The Problem with Excel Tests
Having a test written as a series of yes/no or multiple-choice questions only works if you’re screening for basic skills. If you want to see how well an applicant can use the tool, you need to administer an Excel test that requires the job candidate to apply those skills to a real problem.
To determine whether they meet the minimum skills required for the job, it’s best to do a practical test, meaning you give the candidate a task, such as adding a column of numbers or creating a pie chart, and see if they can accomplish it to your satisfaction. You will need to provide a data set and have some way to see their results—either on a spreadsheet attached to an email, a PDF, a photo, or a link.
The other problem with either method is that you have no way of knowing who is completing the test. For example, a candidate may ask an Excel-savvy friend to complete the test for them, or they may use Google to search for and/or replicate other people’s test answers.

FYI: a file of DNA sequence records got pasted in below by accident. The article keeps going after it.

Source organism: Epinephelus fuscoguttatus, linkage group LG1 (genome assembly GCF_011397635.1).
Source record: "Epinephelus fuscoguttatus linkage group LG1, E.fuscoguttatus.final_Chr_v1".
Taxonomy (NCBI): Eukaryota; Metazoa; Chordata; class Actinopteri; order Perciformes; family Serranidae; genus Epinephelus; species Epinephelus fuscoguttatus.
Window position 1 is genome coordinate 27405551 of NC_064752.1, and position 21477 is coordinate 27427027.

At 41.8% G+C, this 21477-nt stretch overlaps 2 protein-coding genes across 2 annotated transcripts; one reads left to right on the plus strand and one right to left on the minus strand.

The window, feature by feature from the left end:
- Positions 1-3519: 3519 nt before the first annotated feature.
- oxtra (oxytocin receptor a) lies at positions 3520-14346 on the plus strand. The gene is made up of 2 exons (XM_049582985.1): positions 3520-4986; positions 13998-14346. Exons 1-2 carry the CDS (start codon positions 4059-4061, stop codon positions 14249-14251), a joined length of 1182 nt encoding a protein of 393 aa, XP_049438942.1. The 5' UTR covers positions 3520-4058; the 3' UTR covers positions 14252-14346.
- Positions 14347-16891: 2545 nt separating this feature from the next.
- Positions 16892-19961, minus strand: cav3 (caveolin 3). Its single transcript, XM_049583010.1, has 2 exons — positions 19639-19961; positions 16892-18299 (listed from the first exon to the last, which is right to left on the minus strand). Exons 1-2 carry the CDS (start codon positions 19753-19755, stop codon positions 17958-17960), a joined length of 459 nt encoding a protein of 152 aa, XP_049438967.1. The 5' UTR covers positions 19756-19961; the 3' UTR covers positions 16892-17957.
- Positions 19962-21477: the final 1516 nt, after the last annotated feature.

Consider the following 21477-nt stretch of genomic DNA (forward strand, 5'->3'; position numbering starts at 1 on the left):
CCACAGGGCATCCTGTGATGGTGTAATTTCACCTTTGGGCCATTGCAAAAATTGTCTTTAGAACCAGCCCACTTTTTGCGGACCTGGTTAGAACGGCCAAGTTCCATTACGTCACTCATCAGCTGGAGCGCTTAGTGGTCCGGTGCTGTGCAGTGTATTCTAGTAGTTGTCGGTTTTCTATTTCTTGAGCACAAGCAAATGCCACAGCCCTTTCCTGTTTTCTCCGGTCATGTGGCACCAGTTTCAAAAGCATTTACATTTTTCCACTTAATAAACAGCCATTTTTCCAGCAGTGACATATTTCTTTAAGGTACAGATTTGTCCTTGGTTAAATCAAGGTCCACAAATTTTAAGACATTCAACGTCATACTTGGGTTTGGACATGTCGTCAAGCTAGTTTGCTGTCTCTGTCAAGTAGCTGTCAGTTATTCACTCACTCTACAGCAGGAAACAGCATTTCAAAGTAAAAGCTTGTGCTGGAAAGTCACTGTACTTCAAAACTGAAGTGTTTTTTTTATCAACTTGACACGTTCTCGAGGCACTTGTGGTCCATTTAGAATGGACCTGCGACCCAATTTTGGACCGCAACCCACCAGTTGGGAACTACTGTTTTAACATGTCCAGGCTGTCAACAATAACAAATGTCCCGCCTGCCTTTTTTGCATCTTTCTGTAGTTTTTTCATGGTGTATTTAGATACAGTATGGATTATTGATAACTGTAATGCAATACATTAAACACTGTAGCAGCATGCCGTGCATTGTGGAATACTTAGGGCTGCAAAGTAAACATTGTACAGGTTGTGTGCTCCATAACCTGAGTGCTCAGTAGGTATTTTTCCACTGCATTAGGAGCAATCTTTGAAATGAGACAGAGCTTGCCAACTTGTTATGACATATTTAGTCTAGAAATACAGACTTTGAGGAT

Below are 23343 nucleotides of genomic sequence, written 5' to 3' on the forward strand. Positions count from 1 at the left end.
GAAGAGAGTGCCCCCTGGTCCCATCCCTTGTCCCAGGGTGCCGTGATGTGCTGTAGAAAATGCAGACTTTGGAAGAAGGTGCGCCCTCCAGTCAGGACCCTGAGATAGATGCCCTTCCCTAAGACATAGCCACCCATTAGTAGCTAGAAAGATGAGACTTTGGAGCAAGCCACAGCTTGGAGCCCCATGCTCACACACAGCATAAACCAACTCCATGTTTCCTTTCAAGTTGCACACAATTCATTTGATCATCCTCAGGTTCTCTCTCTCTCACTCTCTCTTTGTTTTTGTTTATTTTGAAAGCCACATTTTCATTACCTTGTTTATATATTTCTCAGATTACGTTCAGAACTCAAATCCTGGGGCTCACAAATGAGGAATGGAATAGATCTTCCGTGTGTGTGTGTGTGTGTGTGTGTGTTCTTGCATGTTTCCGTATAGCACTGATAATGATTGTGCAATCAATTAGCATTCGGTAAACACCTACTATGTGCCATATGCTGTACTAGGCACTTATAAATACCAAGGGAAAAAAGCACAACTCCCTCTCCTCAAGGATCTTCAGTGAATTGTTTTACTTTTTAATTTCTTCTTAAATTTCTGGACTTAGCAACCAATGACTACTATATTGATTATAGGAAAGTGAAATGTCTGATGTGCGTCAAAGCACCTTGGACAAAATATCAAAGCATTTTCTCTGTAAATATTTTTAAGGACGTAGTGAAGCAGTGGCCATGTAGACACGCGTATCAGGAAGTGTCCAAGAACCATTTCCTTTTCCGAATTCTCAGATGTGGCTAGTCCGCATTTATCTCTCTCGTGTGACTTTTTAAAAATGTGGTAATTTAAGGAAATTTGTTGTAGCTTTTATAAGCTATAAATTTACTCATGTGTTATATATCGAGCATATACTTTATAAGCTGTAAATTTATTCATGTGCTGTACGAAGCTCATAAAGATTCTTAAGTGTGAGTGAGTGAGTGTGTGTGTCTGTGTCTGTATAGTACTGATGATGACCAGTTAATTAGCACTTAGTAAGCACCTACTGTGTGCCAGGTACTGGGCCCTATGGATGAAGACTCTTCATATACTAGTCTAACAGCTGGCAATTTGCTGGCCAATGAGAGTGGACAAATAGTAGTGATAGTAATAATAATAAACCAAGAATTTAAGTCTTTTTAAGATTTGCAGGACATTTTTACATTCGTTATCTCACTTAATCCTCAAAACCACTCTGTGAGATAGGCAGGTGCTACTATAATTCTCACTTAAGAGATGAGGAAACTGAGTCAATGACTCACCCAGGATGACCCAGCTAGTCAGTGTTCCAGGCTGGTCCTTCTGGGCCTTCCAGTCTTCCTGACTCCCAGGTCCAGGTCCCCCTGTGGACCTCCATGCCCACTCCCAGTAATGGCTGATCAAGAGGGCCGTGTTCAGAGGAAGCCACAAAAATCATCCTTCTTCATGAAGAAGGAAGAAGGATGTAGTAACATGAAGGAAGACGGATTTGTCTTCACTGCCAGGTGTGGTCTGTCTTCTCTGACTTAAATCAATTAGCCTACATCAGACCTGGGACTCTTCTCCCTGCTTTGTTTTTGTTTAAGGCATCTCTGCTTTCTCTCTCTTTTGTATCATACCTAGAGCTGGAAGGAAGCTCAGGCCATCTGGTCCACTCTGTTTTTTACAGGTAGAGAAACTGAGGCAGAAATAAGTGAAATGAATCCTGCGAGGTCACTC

The Bottom Line
Screening job candidates by using an Excel test can be a good way to verify an applicant’s Excel skills—if you use the right test at the right time. You can create your own Excel test, or use an existing free or paid Excel test to determine whether your candidate is qualified. This process is made easier by job boards, like Indeed, that allow you to attach the test or link to it in a templated email.
We wish to thank Indeed for sponsoring this article. In fact, Indeed provides a free, 10-minute Excel test for you to use in screening your applicants’ job skills. If you use the link below, you’ll also receive a $50 credit toward advertising your free Indeed job postings.